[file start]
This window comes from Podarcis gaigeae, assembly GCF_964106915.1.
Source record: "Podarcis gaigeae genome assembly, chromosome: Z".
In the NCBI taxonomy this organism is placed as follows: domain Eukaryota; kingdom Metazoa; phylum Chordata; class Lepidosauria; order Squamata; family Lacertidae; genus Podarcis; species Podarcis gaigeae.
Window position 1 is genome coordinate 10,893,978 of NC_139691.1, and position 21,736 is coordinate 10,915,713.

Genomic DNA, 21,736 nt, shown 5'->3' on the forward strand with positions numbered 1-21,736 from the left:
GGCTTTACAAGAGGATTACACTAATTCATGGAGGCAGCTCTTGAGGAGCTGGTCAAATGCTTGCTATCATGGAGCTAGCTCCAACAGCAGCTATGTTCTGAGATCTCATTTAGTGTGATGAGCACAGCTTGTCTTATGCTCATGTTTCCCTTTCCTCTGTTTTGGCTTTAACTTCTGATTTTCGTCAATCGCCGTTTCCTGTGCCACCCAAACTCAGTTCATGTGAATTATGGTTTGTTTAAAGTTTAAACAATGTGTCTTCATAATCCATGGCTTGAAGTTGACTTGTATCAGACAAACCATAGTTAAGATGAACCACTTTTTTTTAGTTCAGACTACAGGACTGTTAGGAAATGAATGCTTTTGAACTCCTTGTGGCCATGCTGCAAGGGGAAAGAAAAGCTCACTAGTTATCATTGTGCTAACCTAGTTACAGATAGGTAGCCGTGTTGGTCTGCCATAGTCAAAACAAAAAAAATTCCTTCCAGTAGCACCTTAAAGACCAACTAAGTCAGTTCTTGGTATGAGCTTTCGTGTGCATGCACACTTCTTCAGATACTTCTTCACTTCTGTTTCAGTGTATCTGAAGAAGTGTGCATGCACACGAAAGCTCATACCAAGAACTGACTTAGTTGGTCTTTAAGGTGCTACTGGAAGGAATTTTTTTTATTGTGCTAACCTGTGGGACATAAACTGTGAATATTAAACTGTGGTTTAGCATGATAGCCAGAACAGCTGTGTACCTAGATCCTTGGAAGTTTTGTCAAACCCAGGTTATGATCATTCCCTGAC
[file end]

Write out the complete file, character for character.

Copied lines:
This window comes from Podarcis gaigeae, assembly GCF_964106915.1.
Source record: "Podarcis gaigeae genome assembly, chromosome: Z".
In the NCBI taxonomy this organism is placed as follows: domain Eukaryota; kingdom Metazoa; phylum Chordata; class Lepidosauria; order Squamata; family Lacertidae; genus Podarcis; species Podarcis gaigeae.
Window position 1 is genome coordinate 10,893,978 of NC_139691.1, and position 21,736 is coordinate 10,915,713.

Genomic DNA, 21,736 nt, shown 5'->3' on the forward strand with positions numbered 1-21,736 from the left:
GGCTTTACAAGAGGATTACACTAATTCATGGAGGCAGCTCTTGAGGAGCTGGTCAAATGCTTGCTATCATGGAGCTAGCTCCAACAGCAGCTATGTTCTGAGATCTCATTTAGTGTGATGAGCACAGCTTGTCTTATGCTCATGTTTCCCTTTCCTCTGTTTTGGCTTTAACTTCTGATTTTCGTCAATCGCCGTTTCCTGTGCCACCCAAACTCAGTTCATGTGAATTATGGTTTGTTTAAAGTTTAAACAATGTGTCTTCATAATCCATGGCTTGAAGTTGACTTGTATCAGACAAACCATAGTTAAGATGAACCACTTTTTTTTAGTTCAGACTACAGGACTGTTAGGAAATGAATGCTTTTGAACTCCTTGTGGCCATGCTGCAAGGGGAAAGAAAAGCTCACTAGTTATCATTGTGCTAACCTAGTTACAGATAGGTAGCCGTGTTGGTCTGCCATAGTCAAAACAAAAAAAATTCCTTCCAGTAGCACCTTAAAGACCAACTAAGTCAGTTCTTGGTATGAGCTTTCGTGTGCATGCACACTTCTTCAGATACTTCTTCACTTCTGTTTCAGTGTATCTGAAGAAGTGTGCATGCACACGAAAGCTCATACCAAGAACTGACTTAGTTGGTCTTTAAGGTGCTACTGGAAGGAATTTTTTTTATTGTGCTAACCTGTGGGACATAAACTGTGAATATTAAACTGTGGTTTAGCATGATAGCCAGAACAGCTGTGTACCTAGATCCTTGGAAGTTTTGTCAAACCCAGGTTATGATCATTCCCTGAC